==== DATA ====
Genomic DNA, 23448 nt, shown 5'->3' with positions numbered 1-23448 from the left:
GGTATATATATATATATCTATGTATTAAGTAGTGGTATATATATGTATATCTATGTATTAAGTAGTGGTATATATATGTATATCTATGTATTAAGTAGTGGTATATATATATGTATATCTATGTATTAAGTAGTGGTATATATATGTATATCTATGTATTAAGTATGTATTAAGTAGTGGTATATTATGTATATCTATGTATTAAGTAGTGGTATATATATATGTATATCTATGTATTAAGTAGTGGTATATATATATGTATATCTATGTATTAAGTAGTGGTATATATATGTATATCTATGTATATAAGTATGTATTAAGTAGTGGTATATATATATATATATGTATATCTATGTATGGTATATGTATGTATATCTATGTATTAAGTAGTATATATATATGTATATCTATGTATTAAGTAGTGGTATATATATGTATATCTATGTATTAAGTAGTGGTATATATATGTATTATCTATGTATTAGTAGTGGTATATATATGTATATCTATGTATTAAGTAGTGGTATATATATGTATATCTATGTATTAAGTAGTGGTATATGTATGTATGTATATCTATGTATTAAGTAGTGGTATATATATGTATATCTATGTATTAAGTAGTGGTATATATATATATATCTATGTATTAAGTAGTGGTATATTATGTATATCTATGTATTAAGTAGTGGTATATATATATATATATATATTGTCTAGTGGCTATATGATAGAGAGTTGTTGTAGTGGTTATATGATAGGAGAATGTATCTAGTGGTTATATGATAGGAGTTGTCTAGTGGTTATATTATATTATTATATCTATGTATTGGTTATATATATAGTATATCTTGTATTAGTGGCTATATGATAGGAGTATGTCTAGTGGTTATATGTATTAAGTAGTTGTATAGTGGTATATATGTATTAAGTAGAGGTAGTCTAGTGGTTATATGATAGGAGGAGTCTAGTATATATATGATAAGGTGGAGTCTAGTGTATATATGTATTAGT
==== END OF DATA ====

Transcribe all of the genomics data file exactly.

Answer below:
Genomic DNA, 23448 nt, shown 5'->3' with positions numbered 1-23448 from the left:
GGTATATATATATATATCTATGTATTAAGTAGTGGTATATATATGTATATCTATGTATTAAGTAGTGGTATATATATGTATATCTATGTATTAAGTAGTGGTATATATATATGTATATCTATGTATTAAGTAGTGGTATATATATGTATATCTATGTATTAAGTATGTATTAAGTAGTGGTATATTATGTATATCTATGTATTAAGTAGTGGTATATATATATGTATATCTATGTATTAAGTAGTGGTATATATATATGTATATCTATGTATTAAGTAGTGGTATATATATGTATATCTATGTATATAAGTATGTATTAAGTAGTGGTATATATATATATATATGTATATCTATGTATGGTATATGTATGTATATCTATGTATTAAGTAGTATATATATATGTATATCTATGTATTAAGTAGTGGTATATATATGTATATCTATGTATTAAGTAGTGGTATATATATGTATTATCTATGTATTAGTAGTGGTATATATATGTATATCTATGTATTAAGTAGTGGTATATATATGTATATCTATGTATTAAGTAGTGGTATATGTATGTATGTATATCTATGTATTAAGTAGTGGTATATATATGTATATCTATGTATTAAGTAGTGGTATATATATATATATCTATGTATTAAGTAGTGGTATATTATGTATATCTATGTATTAAGTAGTGGTATATATATATATATATATATTGTCTAGTGGCTATATGATAGAGAGTTGTTGTAGTGGTTATATGATAGGAGAATGTATCTAGTGGTTATATGATAGGAGTTGTCTAGTGGTTATATTATATTATTATATCTATGTATTGGTTATATATATAGTATATCTTGTATTAGTGGCTATATGATAGGAGTATGTCTAGTGGTTATATGTATTAAGTAGTTGTATAGTGGTATATATGTATTAAGTAGAGGTAGTCTAGTGGTTATATGATAGGAGGAGTCTAGTATATATATGATAAGGTGGAGTCTAGTGTATATATGTATTAGT